On the evening of Wednesday, October 21, 2009 about 20 queer people of color and allies came together at Austin’s Flamingo Cantina to demonstrate their concern about the promotion of music that advocates for the killing of LGBT. allgo protesters chanted, distributed nearly 200 copies of the statement of concern (included below) and engaged in meaningful discussions with concert goers, club employees, passersby, and Buju Banton entourage members. We even had an opportunity to engage briefly with Buju himself when he and his band had to pass through our demonstration to enter the club. We are certain that he heard and understood our chant, “hey, hey, ho, ho, homophobia has got to go”….. because as he passed through the demonstration he began a little dance to the rhythm of our chant.
Several people who came to attend the concert decided not to attend after reading our statement of concern or talking with us. Two young women joined the protest and now see themselves as part of the allgo family. One demonstrator engaged with a Buju entourage member off and on for several hours. We certainly achieved our goal to non-violently articulate allgo’s position, bring attention to the impact that the promotion of hate and murder has on our community, and provide concert goers and others with information.
We heard from many people who would have liked to attend the demonstration that the late announcement impacted their ability to come. We made a determination to go forward with a demonstration very late due to our desire to give the Flamingo Cantina an opportunity to respond to our requests for a conversation. On Wednesday morning when we did not have a response from them we began making preparation for a demonstration. The spirits of all of you who couldn’t be there were with those who were able to participate.
The Promotion of Murder and Hate is not Entertainment
allgo: Statement of Concern
As Lesbian, Bisexual, Gay and Transgender people of color, we are confronted with homophobia, racism and sexism in our everyday lives. We see it in the media, hear it in music and experience in our communities. At allgo, we strive to bring about a day when our communities are visible and respected for whom and what we are. Today we are confronted with those who make money off of advocating the murder of our sisters and brothers. Those who sell out humanity in the name of the almighty dollar only serve to remind us of the corroboration that began the trans-Atlantic slave trade and oppressive colonization. Jamaican Reggae artist Buju Banton has unapologetically dehumanized LGBT people in the name of making a buck and distorts Jamaican culture to justify advocating the hatred and murder of LGBT people.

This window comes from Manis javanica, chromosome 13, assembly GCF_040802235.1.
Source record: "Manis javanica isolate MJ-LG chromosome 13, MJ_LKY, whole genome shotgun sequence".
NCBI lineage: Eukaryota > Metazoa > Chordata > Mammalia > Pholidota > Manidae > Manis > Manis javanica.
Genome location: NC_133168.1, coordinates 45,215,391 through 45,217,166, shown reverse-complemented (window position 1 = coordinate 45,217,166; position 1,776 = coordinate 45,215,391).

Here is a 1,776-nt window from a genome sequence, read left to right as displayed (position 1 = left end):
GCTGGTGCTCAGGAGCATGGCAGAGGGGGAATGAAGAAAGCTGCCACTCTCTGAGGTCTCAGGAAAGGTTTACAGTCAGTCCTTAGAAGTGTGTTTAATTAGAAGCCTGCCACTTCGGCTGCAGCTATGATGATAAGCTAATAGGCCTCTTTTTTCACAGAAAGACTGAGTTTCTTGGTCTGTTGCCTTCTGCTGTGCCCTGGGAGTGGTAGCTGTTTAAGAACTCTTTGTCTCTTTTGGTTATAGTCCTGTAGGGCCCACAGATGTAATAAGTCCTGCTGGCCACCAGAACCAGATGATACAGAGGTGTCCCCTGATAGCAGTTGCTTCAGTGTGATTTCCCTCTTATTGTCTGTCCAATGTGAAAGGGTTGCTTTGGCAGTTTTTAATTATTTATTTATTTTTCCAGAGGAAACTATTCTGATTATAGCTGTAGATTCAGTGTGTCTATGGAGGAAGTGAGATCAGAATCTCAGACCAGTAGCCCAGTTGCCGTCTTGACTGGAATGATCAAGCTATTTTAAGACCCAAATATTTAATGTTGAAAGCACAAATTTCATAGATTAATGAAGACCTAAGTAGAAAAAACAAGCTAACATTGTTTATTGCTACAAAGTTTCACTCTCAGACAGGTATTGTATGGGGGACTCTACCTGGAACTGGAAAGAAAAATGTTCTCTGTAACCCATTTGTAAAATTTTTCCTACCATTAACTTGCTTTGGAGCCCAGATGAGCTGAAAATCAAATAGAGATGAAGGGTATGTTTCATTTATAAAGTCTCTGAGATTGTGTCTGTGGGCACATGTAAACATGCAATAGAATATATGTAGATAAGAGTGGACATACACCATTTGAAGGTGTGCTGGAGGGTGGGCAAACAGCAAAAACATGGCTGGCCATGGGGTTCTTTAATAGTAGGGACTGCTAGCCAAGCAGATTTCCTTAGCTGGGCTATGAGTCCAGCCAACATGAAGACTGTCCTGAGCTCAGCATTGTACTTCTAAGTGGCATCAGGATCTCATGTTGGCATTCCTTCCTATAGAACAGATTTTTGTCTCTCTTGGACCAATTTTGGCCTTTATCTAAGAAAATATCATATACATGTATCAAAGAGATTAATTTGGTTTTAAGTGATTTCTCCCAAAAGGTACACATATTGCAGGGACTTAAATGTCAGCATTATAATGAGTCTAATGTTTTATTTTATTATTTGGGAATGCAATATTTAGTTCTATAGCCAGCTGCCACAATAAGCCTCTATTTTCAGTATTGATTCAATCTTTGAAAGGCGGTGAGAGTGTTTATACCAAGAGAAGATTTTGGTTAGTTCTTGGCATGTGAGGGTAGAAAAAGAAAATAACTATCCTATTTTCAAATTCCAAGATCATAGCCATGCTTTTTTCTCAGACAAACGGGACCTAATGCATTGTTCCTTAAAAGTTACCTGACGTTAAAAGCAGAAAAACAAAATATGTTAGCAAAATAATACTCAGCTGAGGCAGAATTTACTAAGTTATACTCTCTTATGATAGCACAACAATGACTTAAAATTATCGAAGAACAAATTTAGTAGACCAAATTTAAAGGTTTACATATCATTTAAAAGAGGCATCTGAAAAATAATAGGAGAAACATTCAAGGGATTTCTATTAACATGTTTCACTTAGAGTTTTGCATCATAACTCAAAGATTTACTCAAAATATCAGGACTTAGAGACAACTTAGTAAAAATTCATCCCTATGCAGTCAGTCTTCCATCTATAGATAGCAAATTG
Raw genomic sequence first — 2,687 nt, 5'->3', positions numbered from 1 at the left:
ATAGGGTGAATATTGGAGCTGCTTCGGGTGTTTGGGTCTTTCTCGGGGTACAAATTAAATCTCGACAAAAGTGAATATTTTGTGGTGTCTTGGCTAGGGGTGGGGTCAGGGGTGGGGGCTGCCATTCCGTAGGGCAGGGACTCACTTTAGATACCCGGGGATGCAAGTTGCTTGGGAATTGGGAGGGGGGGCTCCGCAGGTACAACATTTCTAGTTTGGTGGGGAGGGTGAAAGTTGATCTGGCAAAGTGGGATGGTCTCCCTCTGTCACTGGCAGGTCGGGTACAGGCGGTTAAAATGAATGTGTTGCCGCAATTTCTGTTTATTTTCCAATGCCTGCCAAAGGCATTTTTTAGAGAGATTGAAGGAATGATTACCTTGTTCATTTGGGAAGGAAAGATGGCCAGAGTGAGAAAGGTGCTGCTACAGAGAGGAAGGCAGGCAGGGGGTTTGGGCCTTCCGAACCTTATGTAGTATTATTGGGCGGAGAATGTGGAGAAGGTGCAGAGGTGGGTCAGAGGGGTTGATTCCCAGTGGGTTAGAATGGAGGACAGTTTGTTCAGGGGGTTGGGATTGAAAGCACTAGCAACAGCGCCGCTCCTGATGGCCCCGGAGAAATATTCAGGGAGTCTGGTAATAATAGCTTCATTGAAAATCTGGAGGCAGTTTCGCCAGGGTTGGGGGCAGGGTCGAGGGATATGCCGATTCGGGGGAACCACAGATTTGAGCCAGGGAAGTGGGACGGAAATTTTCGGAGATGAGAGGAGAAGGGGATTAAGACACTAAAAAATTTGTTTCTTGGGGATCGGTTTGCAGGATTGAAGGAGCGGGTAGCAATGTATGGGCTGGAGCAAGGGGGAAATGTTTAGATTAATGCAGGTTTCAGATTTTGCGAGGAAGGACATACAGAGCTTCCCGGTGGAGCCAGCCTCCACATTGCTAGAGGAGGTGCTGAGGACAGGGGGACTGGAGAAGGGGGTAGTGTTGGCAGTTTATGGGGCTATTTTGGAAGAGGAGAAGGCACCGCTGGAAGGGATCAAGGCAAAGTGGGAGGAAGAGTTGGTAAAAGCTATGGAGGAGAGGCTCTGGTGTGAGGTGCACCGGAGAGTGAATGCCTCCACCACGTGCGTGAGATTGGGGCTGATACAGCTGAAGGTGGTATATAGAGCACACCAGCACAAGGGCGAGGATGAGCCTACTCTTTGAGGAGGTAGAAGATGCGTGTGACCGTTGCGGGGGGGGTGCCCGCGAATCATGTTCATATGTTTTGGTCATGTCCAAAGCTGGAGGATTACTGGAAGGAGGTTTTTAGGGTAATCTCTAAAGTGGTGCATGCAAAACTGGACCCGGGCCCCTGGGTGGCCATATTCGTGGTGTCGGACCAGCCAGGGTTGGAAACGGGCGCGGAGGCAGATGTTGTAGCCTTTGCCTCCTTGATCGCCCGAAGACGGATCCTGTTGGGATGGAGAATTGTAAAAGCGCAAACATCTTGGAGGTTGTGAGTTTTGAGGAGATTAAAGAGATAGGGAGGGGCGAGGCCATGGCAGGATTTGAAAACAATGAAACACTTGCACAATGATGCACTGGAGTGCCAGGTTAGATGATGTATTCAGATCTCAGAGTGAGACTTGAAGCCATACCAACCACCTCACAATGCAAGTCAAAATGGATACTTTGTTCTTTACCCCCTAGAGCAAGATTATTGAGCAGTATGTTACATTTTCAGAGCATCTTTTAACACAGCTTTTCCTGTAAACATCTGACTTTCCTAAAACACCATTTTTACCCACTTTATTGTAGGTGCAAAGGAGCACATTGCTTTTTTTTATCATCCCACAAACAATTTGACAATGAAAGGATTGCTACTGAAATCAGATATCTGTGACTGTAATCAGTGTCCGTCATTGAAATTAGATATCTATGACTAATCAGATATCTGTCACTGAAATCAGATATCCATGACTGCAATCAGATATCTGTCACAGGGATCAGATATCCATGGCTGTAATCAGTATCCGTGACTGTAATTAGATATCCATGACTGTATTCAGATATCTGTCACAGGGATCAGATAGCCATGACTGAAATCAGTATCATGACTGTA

In Jamaica and all over the world, LGBT people have been drowned, mutilated and set on fire because others thought they might be gay. All the while Buju Banton was making money off of his song “Boom Bye Bye” which boasts shooting women and men with Uzis and burning their skin with acid “like an old tire wheel.” Just last month he said that “There is no end to war between me and ******.” No end to a war that has our LGBT sisters and brothers as its casualties, while people like Buju make money.
Let there be no mistake. This is not just about Buju or just Reggae culture, nor just about Jamaica. We DEPLORE any song lyric that advocates the mental or physical killing of fellow black people for entertainment.
LGBT people of color are the ones, who in the end and by our silence, will be knifed and killed the quickest and there will be no dramatic presentation to commemorate our life. We fellow people of color, queer as well as allies, stand against misogyny and homophobia from the pulpit to the concert stage. We cannot allow racism and homophobia to pit us against each other or allow people like Buju and others to make enormous profit out of dividing oppressed people.
Venues all over the country and in Texas have canceled Buju Banton concerts and in many cases those concerts have been rescheduled in other venues. Venues cancel due to the controversy and other venues continue to book Buju because they can make money with little regard to the human consequences. An employee of the Flamingo Cantina stated that all the Flamingo Cantina cares about is the money and they think that Buju will bring in some money. He said that they are a business and do not care about any political talk.
The Flamingo Cantina will make money tonight, Buju will make money tonight. Now and tomorrow, here, in Jamaica and all over the world we will continue to struggle for safety, respect and dignity. This is about humanity.